Vermont Business Magazine Weekly unemployment claims in Vermont rose above 400 last week, but remain low, consistent with typically low summer totals. There were 410 new, regular benefit claims for Unemployment Insurance in Vermont, an increase of 22 from the previous week’s total and 22 fewer than they were a year ago. Generally, claims have been running below last year’s totals.Altogether 4,391 new and continuing claims were filed, an increase of 35 from a week ago, and 385 fewer than a year ago. The Department processed 0 First Tier claims for benefits under Emergency Unemployment Compensation, 2008 (EUC08). The total for all programs was 4,391 claims, 35 more than last week, and 391 fewer than the same time last year.For the week by industry, Services claims were about the same in number as the prior week but still represent the preponderance of claims for any one sector, representing 51 percent of all claims. Manufacturing claims were down from the prior week and from last year both in number and percentage, while Construction claims were up slightly as a percentage of the total and in actual numbers of claims. The Unemployment Weekly Report can be found at: http://www.vtlmi.info/(link is external). Previously released Unemployment Weekly Reports and other UI reports can be found at: http://www.vtlmi.info/lmipub.htm#uc(link is external)Vermont’s unemployment rate held at 3.6 percent in June, as total employment grew and unemployment fell. SEE STORY.NOTE: Employment (nonfarm payroll) – A count of all persons who worked full- or part-time or received pay from a nonagricultural employer for any part of the pay period which included the 12th of the month. Because this count comes from a survey of employers, persons who work for two different companies would be counted twice. Therefore, nonfarm payroll employment is really a count of the number of jobs, rather than the number of persons employed. Persons may receive pay from a job if they are temporarily absent due to illness, bad weather, vacation, or labor-management dispute. This count is based on where the jobs are located, regardless of where the workers reside, and is therefore sometimes referred to as employment “by place of work.” Nonfarm payroll employment data are collected and compiled based on the Current Employment Statistics (CES) survey, conducted by the Vermont Department of Labor. This count was formerly referred to as nonagricultural wage and salary employment.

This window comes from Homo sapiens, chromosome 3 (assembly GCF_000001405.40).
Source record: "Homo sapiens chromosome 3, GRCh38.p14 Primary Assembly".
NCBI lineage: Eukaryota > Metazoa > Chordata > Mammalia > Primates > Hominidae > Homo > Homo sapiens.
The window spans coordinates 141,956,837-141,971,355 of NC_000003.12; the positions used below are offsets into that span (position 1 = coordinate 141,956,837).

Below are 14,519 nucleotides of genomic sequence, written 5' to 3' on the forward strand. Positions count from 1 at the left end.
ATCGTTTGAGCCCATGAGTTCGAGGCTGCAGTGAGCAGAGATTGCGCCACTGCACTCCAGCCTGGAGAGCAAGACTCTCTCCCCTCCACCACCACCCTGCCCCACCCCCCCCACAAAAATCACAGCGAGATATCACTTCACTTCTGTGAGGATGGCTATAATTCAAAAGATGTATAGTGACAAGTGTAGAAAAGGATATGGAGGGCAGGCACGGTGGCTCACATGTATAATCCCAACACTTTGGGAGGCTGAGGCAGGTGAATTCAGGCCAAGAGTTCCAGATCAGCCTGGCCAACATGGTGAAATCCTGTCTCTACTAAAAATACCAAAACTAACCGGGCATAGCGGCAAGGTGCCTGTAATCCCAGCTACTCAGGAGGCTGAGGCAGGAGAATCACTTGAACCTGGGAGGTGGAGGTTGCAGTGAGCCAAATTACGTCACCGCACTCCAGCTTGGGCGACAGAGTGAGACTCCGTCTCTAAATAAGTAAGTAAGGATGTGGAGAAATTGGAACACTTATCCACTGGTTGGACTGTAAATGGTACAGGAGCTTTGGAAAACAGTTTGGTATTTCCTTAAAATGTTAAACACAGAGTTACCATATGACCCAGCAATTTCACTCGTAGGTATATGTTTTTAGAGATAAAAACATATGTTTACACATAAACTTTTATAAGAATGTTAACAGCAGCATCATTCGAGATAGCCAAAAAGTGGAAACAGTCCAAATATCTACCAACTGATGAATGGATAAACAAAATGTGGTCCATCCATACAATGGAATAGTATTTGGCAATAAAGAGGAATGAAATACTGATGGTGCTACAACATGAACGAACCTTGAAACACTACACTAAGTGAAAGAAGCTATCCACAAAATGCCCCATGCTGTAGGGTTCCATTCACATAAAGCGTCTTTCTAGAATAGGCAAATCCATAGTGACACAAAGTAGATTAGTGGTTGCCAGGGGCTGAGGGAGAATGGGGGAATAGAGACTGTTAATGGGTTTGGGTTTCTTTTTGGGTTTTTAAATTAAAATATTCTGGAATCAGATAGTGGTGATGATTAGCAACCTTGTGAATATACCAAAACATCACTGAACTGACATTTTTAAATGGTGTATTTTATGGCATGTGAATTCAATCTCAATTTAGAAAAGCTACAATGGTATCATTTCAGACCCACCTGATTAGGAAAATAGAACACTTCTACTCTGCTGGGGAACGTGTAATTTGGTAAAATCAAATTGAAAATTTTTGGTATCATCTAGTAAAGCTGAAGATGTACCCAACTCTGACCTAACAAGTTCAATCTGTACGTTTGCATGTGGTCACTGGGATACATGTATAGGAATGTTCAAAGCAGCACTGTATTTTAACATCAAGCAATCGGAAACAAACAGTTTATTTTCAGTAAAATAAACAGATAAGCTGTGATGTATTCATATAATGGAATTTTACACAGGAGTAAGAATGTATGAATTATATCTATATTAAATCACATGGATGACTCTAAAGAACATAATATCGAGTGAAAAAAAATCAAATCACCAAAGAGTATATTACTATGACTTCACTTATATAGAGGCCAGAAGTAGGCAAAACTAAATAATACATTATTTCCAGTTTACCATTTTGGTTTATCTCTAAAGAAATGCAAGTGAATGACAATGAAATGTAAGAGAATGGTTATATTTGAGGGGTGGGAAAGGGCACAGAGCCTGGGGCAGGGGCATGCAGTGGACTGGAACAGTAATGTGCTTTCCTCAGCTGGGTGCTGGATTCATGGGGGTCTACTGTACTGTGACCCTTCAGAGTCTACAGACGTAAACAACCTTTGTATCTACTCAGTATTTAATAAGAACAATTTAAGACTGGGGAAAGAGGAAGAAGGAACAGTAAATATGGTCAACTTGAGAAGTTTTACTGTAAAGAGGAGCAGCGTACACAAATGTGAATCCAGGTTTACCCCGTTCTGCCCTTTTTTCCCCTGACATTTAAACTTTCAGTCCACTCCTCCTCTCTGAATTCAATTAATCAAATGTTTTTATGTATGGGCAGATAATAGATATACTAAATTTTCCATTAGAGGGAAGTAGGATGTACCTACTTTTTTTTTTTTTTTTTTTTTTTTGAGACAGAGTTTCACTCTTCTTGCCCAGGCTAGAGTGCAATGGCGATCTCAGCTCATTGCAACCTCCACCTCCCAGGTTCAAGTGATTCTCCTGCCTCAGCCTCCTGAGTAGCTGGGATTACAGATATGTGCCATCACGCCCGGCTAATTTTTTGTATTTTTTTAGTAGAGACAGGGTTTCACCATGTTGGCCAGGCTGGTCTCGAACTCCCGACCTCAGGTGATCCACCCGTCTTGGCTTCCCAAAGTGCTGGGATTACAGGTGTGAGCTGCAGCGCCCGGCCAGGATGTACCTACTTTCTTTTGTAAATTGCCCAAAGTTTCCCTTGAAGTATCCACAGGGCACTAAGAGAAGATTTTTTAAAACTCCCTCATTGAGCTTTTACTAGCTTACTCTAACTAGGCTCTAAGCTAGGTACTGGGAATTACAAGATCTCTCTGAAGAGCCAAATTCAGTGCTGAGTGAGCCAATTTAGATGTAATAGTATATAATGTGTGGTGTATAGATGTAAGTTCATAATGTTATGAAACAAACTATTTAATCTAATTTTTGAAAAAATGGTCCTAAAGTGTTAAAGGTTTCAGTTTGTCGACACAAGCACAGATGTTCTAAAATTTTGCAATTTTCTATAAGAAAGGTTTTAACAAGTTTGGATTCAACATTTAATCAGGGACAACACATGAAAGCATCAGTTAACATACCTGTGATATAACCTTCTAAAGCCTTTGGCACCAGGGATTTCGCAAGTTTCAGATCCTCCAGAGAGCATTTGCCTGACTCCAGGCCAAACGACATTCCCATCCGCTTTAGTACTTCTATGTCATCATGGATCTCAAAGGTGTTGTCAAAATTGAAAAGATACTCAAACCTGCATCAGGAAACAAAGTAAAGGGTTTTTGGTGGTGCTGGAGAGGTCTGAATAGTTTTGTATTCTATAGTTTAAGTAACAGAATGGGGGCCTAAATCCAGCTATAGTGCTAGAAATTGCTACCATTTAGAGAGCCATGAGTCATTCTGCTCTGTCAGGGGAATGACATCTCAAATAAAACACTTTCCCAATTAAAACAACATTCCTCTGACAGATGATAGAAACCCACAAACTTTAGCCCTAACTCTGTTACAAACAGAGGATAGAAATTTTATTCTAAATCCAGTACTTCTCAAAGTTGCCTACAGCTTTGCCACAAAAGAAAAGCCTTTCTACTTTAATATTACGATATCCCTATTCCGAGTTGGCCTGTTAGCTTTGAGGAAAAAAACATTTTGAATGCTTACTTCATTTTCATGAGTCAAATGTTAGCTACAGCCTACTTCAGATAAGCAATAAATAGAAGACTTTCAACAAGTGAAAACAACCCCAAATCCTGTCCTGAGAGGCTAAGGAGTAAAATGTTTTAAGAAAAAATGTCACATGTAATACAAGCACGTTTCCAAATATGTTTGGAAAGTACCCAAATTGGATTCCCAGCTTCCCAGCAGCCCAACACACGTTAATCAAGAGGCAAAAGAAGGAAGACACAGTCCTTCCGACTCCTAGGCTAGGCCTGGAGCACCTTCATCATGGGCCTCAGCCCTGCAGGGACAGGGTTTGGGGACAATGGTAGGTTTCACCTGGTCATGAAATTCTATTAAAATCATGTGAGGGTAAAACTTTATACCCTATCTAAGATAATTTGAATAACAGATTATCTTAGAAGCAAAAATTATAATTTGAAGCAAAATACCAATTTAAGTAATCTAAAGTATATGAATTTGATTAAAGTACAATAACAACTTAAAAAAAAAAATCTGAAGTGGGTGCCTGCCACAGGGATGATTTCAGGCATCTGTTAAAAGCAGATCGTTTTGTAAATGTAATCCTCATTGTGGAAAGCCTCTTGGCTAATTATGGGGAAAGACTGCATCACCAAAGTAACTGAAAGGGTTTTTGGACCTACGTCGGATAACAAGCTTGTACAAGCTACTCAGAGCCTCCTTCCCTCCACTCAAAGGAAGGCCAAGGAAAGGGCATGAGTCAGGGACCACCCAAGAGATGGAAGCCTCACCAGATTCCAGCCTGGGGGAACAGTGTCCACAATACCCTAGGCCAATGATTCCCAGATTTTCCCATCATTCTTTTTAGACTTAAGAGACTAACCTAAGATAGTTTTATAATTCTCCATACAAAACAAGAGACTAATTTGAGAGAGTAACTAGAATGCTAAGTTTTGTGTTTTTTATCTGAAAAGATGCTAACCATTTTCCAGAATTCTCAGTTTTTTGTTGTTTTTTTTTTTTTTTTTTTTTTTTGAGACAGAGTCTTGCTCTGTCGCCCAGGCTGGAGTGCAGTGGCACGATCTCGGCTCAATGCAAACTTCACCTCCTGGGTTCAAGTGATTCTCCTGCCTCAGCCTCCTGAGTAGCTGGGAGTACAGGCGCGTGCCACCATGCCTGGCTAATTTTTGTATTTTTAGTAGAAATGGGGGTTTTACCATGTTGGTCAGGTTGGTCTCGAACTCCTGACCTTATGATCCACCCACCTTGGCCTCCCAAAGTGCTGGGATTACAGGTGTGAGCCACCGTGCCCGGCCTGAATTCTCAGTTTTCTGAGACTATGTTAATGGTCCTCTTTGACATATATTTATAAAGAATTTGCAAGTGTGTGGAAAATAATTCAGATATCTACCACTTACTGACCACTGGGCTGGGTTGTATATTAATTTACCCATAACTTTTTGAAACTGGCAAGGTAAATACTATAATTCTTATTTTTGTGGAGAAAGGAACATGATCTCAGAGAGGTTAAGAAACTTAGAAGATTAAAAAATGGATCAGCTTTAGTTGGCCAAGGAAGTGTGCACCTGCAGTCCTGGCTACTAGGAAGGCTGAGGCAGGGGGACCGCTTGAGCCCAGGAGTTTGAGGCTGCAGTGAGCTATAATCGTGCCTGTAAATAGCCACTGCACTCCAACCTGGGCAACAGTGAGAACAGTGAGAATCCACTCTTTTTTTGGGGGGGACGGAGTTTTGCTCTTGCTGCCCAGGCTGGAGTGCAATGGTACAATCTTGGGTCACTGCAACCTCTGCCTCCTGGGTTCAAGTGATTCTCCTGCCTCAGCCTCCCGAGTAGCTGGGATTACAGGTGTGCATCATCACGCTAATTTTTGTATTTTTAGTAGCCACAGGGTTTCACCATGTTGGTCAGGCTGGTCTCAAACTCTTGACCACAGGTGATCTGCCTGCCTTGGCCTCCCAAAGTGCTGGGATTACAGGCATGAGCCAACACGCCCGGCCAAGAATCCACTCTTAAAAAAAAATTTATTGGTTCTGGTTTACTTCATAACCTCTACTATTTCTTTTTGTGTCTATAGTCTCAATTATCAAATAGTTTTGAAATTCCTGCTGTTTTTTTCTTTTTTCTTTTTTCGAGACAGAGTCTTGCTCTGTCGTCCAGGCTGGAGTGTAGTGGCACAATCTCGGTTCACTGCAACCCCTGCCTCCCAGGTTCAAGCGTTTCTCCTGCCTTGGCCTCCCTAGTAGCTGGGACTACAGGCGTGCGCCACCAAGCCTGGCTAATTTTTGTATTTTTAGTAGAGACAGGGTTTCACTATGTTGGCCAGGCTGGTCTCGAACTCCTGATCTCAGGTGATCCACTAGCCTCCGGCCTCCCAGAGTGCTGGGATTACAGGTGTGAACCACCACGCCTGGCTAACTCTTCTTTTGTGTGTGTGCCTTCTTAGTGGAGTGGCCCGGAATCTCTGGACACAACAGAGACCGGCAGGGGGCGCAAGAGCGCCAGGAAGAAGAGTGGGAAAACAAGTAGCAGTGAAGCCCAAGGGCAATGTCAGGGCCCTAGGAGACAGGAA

Daily Postcard: View around noon Thursday on the way to Albuquerque showing a monster snow storm hovering over Los Alamos. Photo by Ken Hanson